By Quentin Fottrell, MarketWatch
MarketWatch is revisiting some favorite Moneyologist dilemmas for Mother’s Day on May 14.
Many years ago, my mother regularly put money into an emergency fund for her and my dad. She didn’t tell my dad about it at the time, because it was just a few dollars here and there. However, it eventually grew to $10,000. As they got financially stable, she earmarked that $10,000 to give me as a wedding gift. Fast forward to now. I’m 41 and have never married.
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I’m looking at buying a house and my mother has offered the $10,000 toward my down payment, if I want it. Otherwise, I can wait and I will get it if I ever marry. I’m not dating anyone, and I’m not looking to get married (if someone came along, great, but I’m happy with my single life). I feel that at this point in my life, if I do decide to get married, both of us would probably be fairly well established already.
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I should mention: If I used the gift toward the down payment I could, of course, afford more for a house. While I could afford a 20% down payment on a decent house now, with her money I could find a place with a few more things I want — a fireplace, attached garage, etc.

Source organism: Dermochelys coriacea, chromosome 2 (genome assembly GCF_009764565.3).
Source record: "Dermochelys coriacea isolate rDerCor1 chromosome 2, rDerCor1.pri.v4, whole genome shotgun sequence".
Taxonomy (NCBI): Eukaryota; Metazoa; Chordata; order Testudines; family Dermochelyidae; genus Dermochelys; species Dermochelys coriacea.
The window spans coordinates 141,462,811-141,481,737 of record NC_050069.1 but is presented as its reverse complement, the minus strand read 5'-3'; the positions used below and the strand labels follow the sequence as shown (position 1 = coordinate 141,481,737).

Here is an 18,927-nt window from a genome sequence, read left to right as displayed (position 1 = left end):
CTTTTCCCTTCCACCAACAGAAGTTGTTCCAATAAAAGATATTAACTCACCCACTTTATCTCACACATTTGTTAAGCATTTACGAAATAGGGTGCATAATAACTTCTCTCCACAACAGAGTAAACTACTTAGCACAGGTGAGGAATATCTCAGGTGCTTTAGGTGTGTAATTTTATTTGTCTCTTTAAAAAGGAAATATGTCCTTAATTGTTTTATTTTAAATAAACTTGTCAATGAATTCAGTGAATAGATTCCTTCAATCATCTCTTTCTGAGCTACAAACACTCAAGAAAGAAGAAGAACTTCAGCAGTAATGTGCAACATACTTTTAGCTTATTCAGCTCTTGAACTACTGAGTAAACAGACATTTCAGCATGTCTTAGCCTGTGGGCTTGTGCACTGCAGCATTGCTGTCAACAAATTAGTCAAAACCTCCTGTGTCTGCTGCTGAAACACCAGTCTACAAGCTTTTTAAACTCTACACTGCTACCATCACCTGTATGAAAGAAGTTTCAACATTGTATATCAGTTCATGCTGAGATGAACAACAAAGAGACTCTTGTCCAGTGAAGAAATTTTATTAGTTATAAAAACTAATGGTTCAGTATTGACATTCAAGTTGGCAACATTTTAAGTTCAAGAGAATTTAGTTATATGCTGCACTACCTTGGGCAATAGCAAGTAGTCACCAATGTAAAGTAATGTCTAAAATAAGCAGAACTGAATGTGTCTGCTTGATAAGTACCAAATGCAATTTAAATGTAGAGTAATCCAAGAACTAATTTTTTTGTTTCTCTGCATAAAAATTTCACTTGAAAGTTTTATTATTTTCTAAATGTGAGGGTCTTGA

So now I have to decide. Do I put the money from my mother toward a down payment?
Jennifer in Michigan
P.S. Send my compliments to your mother!
Do you have questions about inheritance, tipping, weddings, family feuds, friends or any tricky issues relating to manners and money? Send them to MarketWatch’s Moneyologist and please include the state where you live (no full names will be used).
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Hello there, MarketWatchers. Check out the Moneyologist private Facebook group, where we look for answers to life’s thorniest money issues. Readers write in to me with all sorts of dilemmas: inheritance, wills, divorce, tipping, gifting. I often talk to lawyers, accountants, financial advisers and other experts, in addition to offering my own thoughts. I receive more letters than I could ever answer, so I’ll be bringing all of that guidance — including some you might not see in these columns — to this group. Post your questions, tell me what you want to know more about, or weigh in on the latest Moneyologist columns.